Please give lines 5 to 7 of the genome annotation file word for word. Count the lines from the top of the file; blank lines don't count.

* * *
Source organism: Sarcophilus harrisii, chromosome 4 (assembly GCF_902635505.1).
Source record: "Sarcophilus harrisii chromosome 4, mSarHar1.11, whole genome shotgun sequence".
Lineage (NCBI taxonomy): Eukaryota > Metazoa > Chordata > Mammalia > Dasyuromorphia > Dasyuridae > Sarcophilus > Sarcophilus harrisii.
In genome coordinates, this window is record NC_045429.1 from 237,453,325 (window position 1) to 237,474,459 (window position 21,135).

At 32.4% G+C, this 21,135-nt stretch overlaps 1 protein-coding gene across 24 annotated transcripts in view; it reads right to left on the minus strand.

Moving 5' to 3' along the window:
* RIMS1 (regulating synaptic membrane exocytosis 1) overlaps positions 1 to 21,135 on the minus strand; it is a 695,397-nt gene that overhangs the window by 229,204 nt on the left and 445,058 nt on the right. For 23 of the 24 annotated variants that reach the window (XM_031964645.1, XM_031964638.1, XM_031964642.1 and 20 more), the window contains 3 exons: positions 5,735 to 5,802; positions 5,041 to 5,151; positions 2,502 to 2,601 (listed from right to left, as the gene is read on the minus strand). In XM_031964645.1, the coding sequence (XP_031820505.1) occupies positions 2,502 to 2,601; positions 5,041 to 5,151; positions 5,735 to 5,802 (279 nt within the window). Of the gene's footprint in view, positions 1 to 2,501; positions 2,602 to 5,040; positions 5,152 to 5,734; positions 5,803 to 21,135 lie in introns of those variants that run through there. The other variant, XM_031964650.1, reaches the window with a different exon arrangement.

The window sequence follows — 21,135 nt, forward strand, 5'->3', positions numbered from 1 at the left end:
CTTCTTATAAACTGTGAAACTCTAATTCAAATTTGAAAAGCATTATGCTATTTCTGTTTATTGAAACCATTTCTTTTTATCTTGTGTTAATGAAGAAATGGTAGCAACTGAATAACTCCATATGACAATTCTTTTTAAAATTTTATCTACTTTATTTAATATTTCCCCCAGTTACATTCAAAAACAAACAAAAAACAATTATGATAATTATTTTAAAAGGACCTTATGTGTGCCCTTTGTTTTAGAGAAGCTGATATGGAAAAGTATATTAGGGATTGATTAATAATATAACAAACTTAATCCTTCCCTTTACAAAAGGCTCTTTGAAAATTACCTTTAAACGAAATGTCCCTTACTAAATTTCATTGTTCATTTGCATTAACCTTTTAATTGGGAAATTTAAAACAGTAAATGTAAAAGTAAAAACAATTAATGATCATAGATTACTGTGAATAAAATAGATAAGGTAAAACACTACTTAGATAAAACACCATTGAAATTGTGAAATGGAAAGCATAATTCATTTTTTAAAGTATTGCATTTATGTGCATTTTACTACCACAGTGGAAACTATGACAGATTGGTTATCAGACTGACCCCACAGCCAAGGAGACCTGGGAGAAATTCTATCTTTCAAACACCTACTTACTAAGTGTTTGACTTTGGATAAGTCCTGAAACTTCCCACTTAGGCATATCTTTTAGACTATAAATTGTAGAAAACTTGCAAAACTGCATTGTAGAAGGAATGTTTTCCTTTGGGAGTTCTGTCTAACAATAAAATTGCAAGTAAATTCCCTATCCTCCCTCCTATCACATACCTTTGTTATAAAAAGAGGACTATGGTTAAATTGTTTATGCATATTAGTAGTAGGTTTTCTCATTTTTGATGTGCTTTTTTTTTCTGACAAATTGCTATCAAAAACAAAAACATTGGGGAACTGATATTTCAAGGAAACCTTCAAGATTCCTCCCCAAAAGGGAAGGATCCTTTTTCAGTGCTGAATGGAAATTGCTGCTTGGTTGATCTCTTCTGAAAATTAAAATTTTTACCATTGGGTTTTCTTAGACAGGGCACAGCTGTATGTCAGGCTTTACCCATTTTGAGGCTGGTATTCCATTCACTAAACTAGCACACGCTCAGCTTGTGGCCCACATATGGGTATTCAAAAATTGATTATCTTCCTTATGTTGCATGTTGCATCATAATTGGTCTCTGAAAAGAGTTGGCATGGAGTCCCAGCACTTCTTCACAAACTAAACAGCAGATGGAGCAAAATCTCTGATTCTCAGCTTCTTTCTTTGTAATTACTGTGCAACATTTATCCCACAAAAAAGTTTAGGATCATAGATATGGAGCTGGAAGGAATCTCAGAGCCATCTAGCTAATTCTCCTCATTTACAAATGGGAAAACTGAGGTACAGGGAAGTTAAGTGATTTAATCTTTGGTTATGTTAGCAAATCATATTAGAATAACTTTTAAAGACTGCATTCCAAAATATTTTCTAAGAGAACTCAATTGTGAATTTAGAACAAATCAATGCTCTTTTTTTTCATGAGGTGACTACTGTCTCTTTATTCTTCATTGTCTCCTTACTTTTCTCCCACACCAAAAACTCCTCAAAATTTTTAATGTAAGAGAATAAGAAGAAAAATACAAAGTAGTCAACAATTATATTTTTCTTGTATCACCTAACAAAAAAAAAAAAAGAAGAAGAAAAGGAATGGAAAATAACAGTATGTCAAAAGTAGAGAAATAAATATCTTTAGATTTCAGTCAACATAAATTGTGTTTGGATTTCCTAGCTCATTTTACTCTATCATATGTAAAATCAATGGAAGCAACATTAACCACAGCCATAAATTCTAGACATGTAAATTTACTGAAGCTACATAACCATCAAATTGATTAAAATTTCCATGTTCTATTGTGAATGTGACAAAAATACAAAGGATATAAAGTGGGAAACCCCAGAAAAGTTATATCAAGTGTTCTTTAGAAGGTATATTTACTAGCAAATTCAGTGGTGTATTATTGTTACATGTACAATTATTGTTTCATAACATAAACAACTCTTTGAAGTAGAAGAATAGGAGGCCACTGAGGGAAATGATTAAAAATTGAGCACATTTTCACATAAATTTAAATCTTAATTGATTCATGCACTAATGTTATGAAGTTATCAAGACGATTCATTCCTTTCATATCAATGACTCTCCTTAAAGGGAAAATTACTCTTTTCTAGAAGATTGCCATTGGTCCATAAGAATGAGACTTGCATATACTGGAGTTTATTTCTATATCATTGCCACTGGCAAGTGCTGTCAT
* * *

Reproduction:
At 32.4% G+C, this 21,135-nt stretch overlaps 1 protein-coding gene across 24 annotated transcripts in view; it reads right to left on the minus strand.

Moving 5' to 3' along the window:
* RIMS1 (regulating synaptic membrane exocytosis 1) overlaps positions 1 to 21,135 on the minus strand; it is a 695,397-nt gene that overhangs the window by 229,204 nt on the left and 445,058 nt on the right. For 23 of the 24 annotated variants that reach the window (XM_031964645.1, XM_031964638.1, XM_031964642.1 and 20 more), the window contains 3 exons: positions 5,735 to 5,802; positions 5,041 to 5,151; positions 2,502 to 2,601 (listed from right to left, as the gene is read on the minus strand). In XM_031964645.1, the coding sequence (XP_031820505.1) occupies positions 2,502 to 2,601; positions 5,041 to 5,151; positions 5,735 to 5,802 (279 nt within the window). Of the gene's footprint in view, positions 1 to 2,501; positions 2,602 to 5,040; positions 5,152 to 5,734; positions 5,803 to 21,135 lie in introns of those variants that run through there. The other variant, XM_031964650.1, reaches the window with a different exon arrangement.